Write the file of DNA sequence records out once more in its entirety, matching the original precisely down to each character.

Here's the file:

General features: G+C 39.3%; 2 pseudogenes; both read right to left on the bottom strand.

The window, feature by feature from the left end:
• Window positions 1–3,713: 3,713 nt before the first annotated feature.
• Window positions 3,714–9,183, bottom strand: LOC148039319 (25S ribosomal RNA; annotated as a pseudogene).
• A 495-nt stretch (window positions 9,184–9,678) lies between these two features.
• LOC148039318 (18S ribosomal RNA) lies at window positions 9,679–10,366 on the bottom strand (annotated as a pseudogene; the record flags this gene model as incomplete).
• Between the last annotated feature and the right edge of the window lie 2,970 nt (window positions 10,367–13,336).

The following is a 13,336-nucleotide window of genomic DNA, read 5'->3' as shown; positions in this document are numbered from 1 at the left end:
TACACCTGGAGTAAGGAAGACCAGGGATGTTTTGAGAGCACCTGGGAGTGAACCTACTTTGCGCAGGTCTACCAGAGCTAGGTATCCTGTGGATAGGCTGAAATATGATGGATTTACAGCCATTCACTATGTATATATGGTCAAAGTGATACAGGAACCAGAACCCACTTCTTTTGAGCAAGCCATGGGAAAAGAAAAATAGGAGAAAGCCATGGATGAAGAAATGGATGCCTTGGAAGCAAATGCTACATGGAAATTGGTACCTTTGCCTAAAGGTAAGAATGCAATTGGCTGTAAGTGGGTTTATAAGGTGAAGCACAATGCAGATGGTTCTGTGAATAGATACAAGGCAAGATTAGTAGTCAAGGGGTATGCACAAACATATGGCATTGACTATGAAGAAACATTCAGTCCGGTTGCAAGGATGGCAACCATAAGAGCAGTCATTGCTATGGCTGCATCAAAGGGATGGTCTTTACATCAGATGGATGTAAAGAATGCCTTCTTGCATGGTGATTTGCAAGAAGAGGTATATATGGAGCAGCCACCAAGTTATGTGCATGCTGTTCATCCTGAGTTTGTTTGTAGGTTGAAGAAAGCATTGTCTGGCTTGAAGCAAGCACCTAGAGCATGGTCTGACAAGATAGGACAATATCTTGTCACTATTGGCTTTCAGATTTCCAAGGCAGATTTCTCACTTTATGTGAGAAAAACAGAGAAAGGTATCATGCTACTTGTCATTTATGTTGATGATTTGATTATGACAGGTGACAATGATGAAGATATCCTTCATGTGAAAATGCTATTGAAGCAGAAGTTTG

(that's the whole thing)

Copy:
General features: G+C 39.3%; 2 pseudogenes; both read right to left on the bottom strand.

The window, feature by feature from the left end:
• Window positions 1–3,713: 3,713 nt before the first annotated feature.
• Window positions 3,714–9,183, bottom strand: LOC148039319 (25S ribosomal RNA; annotated as a pseudogene).
• A 495-nt stretch (window positions 9,184–9,678) lies between these two features.
• LOC148039318 (18S ribosomal RNA) lies at window positions 9,679–10,366 on the bottom strand (annotated as a pseudogene; the record flags this gene model as incomplete).
• Between the last annotated feature and the right edge of the window lie 2,970 nt (window positions 10,367–13,336).

The following is a 13,336-nucleotide window of genomic DNA, read 5'->3' as shown; positions in this document are numbered from 1 at the left end:
TACACCTGGAGTAAGGAAGACCAGGGATGTTTTGAGAGCACCTGGGAGTGAACCTACTTTGCGCAGGTCTACCAGAGCTAGGTATCCTGTGGATAGGCTGAAATATGATGGATTTACAGCCATTCACTATGTATATATGGTCAAAGTGATACAGGAACCAGAACCCACTTCTTTTGAGCAAGCCATGGGAAAAGAAAAATAGGAGAAAGCCATGGATGAAGAAATGGATGCCTTGGAAGCAAATGCTACATGGAAATTGGTACCTTTGCCTAAAGGTAAGAATGCAATTGGCTGTAAGTGGGTTTATAAGGTGAAGCACAATGCAGATGGTTCTGTGAATAGATACAAGGCAAGATTAGTAGTCAAGGGGTATGCACAAACATATGGCATTGACTATGAAGAAACATTCAGTCCGGTTGCAAGGATGGCAACCATAAGAGCAGTCATTGCTATGGCTGCATCAAAGGGATGGTCTTTACATCAGATGGATGTAAAGAATGCCTTCTTGCATGGTGATTTGCAAGAAGAGGTATATATGGAGCAGCCACCAAGTTATGTGCATGCTGTTCATCCTGAGTTTGTTTGTAGGTTGAAGAAAGCATTGTCTGGCTTGAAGCAAGCACCTAGAGCATGGTCTGACAAGATAGGACAATATCTTGTCACTATTGGCTTTCAGATTTCCAAGGCAGATTTCTCACTTTATGTGAGAAAAACAGAGAAAGGTATCATGCTACTTGTCATTTATGTTGATGATTTGATTATGACAGGTGACAATGATGAAGATATCCTTCATGTGAAAATGCTATTGAAGCAGAAGTTTG